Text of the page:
This is the latest in a series of monthly charts counting down
the ten most frequently occurring viruses and hoaxes as compiled by
Sophos, a world leader in corporate anti-virus protection.
For November 2002, the chart is as follows, with the most
frequently occurring virus at number one:
dominates the chart for the second month as it continues to out-fox
users with its dual mode of attack - this worm can spread via email
and network shares," said Graham Cluley, senior technology
consultant, Sophos Anti-Virus. "It's important that all users
ensure they are protected against Bugbear because it implants code
that can log victims' keystrokes. This means hackers have a perfect
view of everything you type - this could include passwords, bank
account details and credit card numbers."
Also making a big impact this month was the new Braid worm. This is an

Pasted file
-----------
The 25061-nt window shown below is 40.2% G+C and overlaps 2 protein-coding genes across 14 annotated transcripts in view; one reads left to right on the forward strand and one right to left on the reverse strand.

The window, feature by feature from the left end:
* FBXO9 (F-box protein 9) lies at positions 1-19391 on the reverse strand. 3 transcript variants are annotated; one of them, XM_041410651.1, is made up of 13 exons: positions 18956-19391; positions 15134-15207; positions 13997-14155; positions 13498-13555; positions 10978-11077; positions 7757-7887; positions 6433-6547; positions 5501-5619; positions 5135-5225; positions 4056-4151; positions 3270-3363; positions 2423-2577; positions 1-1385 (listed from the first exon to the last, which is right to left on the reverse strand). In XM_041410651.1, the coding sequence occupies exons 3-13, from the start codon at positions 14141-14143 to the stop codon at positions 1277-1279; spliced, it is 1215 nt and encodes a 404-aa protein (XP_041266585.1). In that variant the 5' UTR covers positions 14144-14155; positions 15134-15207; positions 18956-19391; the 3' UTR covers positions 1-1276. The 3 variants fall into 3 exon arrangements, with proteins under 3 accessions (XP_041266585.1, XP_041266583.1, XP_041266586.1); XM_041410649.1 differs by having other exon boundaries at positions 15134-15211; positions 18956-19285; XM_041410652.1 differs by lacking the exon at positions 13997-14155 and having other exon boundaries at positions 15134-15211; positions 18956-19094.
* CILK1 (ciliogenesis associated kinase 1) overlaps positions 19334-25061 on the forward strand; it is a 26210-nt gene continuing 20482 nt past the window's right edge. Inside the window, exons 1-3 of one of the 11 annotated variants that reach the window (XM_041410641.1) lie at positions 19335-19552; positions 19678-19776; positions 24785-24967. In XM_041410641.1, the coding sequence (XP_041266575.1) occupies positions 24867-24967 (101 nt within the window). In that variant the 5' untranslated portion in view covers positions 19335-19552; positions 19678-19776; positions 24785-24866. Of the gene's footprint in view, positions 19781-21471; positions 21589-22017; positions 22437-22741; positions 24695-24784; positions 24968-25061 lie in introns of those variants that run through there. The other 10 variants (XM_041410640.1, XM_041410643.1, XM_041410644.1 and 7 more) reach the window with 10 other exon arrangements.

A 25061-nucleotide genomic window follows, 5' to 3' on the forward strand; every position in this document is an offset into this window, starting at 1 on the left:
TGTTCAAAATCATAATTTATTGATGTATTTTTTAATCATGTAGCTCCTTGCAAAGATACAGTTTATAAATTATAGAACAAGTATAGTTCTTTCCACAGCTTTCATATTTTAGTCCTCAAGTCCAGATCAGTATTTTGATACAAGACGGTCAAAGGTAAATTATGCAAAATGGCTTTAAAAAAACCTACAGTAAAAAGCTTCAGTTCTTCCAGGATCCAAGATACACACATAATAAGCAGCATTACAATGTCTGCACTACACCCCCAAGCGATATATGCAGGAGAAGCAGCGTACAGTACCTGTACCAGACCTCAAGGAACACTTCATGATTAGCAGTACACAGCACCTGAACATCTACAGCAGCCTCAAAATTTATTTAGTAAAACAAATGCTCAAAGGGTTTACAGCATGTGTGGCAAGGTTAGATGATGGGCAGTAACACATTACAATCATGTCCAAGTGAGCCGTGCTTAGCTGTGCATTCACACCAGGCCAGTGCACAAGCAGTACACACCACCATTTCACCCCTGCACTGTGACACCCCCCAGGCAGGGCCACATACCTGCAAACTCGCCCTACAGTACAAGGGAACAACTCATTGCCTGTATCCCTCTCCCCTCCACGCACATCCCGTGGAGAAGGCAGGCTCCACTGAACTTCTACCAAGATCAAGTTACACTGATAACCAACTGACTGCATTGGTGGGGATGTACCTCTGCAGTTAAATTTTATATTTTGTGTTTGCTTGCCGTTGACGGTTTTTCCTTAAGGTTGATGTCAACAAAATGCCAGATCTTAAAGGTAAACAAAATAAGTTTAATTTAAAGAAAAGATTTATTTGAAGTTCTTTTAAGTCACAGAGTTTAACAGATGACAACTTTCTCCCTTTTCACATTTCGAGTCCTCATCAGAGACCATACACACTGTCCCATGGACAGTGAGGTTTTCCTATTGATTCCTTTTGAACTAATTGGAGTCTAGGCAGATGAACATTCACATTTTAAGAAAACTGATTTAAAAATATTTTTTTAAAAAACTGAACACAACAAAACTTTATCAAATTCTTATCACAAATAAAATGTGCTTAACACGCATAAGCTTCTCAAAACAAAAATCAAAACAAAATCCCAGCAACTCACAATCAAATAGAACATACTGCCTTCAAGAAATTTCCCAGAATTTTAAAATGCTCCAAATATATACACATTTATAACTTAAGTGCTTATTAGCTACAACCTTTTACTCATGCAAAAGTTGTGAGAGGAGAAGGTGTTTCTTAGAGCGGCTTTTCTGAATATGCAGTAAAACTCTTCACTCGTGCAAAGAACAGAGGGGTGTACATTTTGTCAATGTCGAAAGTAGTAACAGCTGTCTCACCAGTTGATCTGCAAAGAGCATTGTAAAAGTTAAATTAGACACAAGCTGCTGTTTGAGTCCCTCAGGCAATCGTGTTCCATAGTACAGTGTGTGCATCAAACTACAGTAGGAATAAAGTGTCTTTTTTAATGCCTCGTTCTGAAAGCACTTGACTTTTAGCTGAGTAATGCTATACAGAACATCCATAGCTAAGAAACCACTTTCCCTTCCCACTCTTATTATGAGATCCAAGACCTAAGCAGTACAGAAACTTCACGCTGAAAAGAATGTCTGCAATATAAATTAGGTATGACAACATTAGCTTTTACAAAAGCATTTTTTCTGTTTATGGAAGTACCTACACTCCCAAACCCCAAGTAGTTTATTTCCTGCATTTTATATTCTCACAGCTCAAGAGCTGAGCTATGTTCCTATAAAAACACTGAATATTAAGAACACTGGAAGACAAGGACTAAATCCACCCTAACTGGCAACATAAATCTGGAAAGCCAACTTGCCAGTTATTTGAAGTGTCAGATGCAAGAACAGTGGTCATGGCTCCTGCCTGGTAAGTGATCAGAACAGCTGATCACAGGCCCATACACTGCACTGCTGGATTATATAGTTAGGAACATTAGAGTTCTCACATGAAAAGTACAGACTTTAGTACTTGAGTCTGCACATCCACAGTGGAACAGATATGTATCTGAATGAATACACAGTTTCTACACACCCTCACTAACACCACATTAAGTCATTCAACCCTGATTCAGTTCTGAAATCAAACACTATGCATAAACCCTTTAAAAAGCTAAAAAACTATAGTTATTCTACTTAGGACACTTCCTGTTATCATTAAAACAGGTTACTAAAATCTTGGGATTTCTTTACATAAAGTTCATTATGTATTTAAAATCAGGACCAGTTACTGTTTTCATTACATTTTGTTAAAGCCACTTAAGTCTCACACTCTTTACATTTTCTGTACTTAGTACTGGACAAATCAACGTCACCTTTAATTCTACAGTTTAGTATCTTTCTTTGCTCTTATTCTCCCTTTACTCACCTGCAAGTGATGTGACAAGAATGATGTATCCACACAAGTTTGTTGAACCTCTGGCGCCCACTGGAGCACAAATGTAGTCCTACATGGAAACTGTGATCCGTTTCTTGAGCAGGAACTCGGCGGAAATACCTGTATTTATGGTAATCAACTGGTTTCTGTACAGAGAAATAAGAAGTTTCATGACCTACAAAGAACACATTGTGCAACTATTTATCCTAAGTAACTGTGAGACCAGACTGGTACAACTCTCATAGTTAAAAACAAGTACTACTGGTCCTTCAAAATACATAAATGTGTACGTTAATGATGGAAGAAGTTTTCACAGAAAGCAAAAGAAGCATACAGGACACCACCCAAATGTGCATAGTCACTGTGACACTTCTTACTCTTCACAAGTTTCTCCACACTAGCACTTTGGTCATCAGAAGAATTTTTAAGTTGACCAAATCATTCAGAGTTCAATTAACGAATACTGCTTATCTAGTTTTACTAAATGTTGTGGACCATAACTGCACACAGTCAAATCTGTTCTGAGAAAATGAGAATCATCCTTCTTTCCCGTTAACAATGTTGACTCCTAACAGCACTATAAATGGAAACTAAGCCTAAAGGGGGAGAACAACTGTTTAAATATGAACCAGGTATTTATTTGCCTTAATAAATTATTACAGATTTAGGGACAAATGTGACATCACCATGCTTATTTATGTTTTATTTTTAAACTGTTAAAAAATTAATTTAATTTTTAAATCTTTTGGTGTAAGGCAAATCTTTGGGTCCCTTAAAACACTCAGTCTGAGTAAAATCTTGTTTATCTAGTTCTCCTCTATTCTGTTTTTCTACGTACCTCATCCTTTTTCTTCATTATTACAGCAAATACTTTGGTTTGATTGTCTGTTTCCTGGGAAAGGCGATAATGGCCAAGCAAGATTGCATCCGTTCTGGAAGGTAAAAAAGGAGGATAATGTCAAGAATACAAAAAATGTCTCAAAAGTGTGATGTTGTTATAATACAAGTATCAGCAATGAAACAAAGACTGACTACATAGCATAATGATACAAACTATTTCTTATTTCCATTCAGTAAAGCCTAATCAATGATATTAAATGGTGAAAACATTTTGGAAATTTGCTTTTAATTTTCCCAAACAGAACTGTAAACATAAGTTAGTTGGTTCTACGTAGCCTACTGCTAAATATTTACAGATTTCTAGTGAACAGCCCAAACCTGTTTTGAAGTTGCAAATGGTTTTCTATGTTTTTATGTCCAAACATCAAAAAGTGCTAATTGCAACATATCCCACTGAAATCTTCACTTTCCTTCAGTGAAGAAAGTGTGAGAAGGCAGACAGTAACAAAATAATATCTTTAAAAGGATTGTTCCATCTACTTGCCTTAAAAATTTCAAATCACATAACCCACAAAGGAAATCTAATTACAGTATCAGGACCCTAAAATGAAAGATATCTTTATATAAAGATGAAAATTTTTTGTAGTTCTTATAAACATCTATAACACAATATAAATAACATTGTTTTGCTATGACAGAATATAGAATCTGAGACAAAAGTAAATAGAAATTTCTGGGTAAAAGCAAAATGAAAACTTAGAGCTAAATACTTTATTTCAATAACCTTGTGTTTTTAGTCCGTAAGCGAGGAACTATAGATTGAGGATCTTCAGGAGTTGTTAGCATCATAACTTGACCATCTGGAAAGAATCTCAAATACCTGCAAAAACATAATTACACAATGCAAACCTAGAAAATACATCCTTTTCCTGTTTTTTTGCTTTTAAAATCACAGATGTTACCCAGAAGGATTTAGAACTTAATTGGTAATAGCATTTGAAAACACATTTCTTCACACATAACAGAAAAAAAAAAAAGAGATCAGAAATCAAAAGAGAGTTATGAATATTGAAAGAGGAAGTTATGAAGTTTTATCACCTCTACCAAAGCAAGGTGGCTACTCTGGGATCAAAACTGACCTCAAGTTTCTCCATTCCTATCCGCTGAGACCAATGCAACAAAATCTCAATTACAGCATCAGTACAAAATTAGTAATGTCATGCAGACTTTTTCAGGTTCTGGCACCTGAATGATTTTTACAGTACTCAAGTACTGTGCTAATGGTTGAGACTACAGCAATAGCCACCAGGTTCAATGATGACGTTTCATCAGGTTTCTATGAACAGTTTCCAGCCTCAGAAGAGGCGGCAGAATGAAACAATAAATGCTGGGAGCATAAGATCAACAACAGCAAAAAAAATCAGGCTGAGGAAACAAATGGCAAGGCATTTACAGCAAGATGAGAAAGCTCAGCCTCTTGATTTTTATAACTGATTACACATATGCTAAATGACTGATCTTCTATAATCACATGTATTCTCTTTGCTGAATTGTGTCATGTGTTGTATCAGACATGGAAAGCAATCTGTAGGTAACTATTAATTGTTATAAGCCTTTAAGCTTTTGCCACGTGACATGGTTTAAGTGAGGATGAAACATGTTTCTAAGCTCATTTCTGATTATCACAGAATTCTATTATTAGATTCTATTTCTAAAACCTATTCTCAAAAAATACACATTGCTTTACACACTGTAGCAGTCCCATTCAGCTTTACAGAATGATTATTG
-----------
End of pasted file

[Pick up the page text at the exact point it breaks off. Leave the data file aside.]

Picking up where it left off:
email aware worm with an attachment. However, if the recipient's
system is left unpatched against a Microsoft vulnerability, the
virus can run automatically, as soon as the offending email is
opened. Alongside keeping anti-virus protection up to date, Sophos
reminds users to patch against all known vulnerabilities and be
suspicious of all unsolicited emails.
The FunLove worm
and Spaces virus
make chart comebacks even though protection against these threats
was issued back in 1999.
Sophos detected 817 new viruses, worms and Trojan horses in
November, the total number it now protects against is 78,381.
The top ten hoaxes reported to Sophos during November 2002 are